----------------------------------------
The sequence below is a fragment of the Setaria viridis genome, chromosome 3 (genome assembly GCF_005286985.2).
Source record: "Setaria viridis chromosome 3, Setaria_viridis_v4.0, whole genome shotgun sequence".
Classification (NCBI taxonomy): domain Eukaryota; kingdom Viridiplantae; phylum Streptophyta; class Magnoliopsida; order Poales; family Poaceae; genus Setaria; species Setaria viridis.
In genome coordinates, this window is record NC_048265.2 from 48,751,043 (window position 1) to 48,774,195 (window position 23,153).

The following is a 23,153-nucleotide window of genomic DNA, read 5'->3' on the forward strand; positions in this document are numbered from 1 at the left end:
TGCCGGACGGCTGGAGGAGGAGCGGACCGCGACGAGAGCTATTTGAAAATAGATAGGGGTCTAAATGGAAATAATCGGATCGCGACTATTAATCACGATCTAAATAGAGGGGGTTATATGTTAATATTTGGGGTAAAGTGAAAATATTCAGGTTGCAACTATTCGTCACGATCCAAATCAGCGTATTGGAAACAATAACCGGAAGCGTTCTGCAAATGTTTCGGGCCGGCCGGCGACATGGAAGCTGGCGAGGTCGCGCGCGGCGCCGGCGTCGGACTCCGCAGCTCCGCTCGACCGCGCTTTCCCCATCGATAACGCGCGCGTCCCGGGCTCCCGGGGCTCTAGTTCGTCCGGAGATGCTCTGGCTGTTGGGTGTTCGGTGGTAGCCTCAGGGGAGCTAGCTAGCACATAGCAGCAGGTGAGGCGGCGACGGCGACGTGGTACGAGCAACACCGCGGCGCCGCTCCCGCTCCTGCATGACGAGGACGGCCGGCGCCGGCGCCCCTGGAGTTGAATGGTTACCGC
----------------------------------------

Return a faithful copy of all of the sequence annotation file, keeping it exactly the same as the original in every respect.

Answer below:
The sequence below is a fragment of the Setaria viridis genome, chromosome 3 (genome assembly GCF_005286985.2).
Source record: "Setaria viridis chromosome 3, Setaria_viridis_v4.0, whole genome shotgun sequence".
Classification (NCBI taxonomy): domain Eukaryota; kingdom Viridiplantae; phylum Streptophyta; class Magnoliopsida; order Poales; family Poaceae; genus Setaria; species Setaria viridis.
In genome coordinates, this window is record NC_048265.2 from 48,751,043 (window position 1) to 48,774,195 (window position 23,153).

The following is a 23,153-nucleotide window of genomic DNA, read 5'->3' on the forward strand; positions in this document are numbered from 1 at the left end:
TGCCGGACGGCTGGAGGAGGAGCGGACCGCGACGAGAGCTATTTGAAAATAGATAGGGGTCTAAATGGAAATAATCGGATCGCGACTATTAATCACGATCTAAATAGAGGGGGTTATATGTTAATATTTGGGGTAAAGTGAAAATATTCAGGTTGCAACTATTCGTCACGATCCAAATCAGCGTATTGGAAACAATAACCGGAAGCGTTCTGCAAATGTTTCGGGCCGGCCGGCGACATGGAAGCTGGCGAGGTCGCGCGCGGCGCCGGCGTCGGACTCCGCAGCTCCGCTCGACCGCGCTTTCCCCATCGATAACGCGCGCGTCCCGGGCTCCCGGGGCTCTAGTTCGTCCGGAGATGCTCTGGCTGTTGGGTGTTCGGTGGTAGCCTCAGGGGAGCTAGCTAGCACATAGCAGCAGGTGAGGCGGCGACGGCGACGTGGTACGAGCAACACCGCGGCGCCGCTCCCGCTCCTGCATGACGAGGACGGCCGGCGCCGGCGCCCCTGGAGTTGAATGGTTACCGC